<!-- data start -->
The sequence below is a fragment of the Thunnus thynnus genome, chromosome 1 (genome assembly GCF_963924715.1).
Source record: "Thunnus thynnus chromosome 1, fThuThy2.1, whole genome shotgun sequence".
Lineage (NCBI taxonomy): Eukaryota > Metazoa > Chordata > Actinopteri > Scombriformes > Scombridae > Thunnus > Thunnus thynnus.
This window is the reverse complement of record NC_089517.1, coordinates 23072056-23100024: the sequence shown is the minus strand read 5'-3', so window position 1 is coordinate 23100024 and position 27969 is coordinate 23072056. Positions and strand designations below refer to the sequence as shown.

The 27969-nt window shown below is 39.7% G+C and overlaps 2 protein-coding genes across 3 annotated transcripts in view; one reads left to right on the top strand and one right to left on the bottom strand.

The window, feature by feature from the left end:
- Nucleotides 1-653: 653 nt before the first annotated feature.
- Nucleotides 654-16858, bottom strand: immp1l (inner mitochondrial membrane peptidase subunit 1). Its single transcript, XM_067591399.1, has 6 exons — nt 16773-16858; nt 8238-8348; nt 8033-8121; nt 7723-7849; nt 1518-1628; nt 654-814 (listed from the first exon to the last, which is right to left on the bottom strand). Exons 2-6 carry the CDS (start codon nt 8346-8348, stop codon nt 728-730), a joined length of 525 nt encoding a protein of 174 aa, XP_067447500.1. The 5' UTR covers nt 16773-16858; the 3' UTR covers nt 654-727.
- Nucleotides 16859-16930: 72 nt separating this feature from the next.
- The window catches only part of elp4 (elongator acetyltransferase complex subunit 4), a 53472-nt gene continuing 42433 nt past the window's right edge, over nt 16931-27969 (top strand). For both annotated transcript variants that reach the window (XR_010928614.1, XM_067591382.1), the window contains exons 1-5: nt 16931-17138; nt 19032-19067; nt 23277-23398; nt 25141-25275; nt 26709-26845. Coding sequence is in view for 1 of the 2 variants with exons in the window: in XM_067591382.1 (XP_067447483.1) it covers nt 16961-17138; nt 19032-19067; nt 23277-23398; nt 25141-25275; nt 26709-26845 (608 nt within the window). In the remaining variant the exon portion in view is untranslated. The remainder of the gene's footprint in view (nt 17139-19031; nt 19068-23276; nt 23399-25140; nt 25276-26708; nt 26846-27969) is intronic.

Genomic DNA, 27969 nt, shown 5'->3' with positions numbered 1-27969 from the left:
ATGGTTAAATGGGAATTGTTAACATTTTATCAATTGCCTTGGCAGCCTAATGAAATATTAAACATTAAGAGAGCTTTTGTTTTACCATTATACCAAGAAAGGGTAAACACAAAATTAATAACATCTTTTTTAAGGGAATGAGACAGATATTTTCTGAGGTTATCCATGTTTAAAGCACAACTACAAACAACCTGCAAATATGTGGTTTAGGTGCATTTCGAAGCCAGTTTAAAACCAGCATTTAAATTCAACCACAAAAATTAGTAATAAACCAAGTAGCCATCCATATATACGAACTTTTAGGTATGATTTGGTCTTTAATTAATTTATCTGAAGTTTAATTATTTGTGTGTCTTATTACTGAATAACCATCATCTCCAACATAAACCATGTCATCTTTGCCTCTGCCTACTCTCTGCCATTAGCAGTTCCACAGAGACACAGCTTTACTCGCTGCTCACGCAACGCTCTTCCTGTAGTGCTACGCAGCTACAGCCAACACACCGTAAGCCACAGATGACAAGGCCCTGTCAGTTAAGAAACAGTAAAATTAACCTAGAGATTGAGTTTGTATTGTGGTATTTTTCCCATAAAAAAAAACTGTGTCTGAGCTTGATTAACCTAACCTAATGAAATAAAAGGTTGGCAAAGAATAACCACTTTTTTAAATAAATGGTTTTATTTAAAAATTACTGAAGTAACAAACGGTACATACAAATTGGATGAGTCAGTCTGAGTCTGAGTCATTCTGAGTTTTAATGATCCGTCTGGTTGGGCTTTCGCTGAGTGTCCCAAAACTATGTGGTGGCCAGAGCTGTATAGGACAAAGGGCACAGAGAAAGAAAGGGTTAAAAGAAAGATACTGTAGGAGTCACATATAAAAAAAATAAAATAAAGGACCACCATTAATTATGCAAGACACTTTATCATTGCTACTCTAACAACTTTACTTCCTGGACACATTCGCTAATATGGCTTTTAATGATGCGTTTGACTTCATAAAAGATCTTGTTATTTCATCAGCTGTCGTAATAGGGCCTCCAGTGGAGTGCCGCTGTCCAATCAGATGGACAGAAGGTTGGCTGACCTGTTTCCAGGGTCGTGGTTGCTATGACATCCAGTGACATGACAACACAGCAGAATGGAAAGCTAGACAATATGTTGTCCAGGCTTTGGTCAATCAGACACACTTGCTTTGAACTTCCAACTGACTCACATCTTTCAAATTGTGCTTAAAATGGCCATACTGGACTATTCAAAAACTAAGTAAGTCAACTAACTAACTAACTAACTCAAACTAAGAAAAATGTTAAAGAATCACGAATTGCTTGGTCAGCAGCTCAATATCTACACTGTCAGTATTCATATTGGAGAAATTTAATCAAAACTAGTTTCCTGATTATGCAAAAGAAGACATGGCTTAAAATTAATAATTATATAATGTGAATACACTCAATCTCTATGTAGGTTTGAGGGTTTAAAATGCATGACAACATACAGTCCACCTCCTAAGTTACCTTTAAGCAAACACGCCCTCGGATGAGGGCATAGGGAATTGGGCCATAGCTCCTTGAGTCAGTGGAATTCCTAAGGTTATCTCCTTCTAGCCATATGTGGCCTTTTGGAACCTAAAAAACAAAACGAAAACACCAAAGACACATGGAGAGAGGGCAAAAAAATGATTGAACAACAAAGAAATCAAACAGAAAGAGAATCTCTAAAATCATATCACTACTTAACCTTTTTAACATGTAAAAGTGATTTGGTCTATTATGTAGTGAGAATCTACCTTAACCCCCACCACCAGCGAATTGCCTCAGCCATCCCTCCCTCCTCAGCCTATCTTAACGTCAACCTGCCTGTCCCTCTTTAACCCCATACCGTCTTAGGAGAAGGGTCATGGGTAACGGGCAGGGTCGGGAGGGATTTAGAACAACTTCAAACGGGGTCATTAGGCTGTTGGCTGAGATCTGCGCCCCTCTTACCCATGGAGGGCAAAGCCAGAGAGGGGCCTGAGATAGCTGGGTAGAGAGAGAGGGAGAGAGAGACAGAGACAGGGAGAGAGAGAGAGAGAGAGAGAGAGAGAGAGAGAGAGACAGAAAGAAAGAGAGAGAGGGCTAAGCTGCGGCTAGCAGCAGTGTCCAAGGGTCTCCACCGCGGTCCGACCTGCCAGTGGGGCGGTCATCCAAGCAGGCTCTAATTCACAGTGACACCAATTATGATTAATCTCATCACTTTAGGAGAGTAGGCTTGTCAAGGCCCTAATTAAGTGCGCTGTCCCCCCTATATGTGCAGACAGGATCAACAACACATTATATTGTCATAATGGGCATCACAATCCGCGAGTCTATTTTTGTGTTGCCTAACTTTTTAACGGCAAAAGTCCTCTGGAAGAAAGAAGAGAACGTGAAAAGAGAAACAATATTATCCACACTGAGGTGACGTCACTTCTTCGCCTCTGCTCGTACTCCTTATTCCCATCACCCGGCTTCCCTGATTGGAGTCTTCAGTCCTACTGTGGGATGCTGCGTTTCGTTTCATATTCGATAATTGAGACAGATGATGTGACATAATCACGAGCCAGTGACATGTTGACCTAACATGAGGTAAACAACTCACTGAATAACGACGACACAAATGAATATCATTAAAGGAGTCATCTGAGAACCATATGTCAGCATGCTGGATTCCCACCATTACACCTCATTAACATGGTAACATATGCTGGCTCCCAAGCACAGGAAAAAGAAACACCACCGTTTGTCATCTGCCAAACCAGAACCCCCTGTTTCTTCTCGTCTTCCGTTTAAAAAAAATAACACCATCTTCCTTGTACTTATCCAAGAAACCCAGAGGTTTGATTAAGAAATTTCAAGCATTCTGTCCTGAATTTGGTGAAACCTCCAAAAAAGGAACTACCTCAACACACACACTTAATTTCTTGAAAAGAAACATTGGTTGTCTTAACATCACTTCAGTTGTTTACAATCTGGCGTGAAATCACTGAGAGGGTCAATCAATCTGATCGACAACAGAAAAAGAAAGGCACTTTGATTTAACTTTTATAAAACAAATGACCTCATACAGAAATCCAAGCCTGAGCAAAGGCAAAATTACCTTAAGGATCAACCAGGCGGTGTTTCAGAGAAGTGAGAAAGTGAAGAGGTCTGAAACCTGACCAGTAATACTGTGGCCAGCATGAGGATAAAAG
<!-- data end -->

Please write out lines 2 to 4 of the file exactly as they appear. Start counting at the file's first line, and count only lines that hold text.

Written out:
Source record: "Thunnus thynnus chromosome 1, fThuThy2.1, whole genome shotgun sequence".
Lineage (NCBI taxonomy): Eukaryota > Metazoa > Chordata > Actinopteri > Scombriformes > Scombridae > Thunnus > Thunnus thynnus.
This window is the reverse complement of record NC_089517.1, coordinates 23072056-23100024: the sequence shown is the minus strand read 5'-3', so window position 1 is coordinate 23100024 and position 27969 is coordinate 23072056. Positions and strand designations below refer to the sequence as shown.